Why did these efforts always seem to fail? My gosh, does the Army seem to hate the M4 and M16 series of rifles. That’s hyperbolic, but when you look at all the programs they’ve utilized to try and replace the ubiquitous American service rifle, it’s tough not to think there’s some spite involved.
You could argue that the Army was trying to replace the M16 almost as soon as it was adopted. Admittedly, the switch to a rifle chambered in 5.56 was controversial at the time, but one would expect that the most popular rifle platform in America would have entered service with a bit more aplomb.
Today, some iteration of the M16 has been in service for nearly half a century and it’s proven itself in combat time and time again. In the 60+ years since it was originally designed, the weapon has seen multiple updates and new iterations, but is it really capable of sustaining America’s combat needs in a new era of great power competition? In order to answer that, let’s explore all the times the Army wanted to replace the M4 and M16… and why they ultimately didn’t.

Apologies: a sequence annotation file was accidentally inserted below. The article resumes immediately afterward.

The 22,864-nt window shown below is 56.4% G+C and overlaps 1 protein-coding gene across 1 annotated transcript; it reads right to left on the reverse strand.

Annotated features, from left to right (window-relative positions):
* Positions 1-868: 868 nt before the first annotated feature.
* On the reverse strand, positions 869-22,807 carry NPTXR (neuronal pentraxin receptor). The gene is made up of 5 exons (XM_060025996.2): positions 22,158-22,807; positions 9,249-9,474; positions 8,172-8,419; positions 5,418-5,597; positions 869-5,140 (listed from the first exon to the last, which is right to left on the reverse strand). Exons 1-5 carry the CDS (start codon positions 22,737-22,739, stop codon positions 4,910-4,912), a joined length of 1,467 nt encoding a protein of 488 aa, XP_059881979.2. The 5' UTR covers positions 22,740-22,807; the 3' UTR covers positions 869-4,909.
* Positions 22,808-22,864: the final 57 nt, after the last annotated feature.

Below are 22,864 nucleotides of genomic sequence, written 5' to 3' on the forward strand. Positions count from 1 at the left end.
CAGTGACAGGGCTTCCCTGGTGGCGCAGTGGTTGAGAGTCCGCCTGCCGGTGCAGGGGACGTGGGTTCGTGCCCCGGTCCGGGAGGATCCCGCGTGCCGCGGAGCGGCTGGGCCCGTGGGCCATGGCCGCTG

The M4 and M16 Replacements
In 1963, the same man who invented the AR-15 turned M16 also invented the Stoner 63. I love the Stoner 63, and Eugene Stoner was clearly working with an idea that was well ahead of its time. The Army also saw the potential of this rifle, and began testing the Stoner 63 as a possible option for Army and Marine Corps small arms use. The M16 was still going through the adoption process at the time, and already, the Army was looking elsewhere.
Okay, so this wasn’t intended as a direct replacement for the M16, but Army’s interest a year before the M16 officially entered service was telling. The modular design of the Stoner 63 allowed a single receiver to be a rifle, a carbine, a belt-fed machine gun, an automatic rifle, a crew-served gun, and more. It could be both an M4 or M16, a SAW or a turret gun–really anything the warfighter needed.
The premise is fascinating enough that it may warrant its own article. Sadly, however, the Stoner 63 was a bit finicky and just couldn’t keep up with the M16, dooming it the discard pile.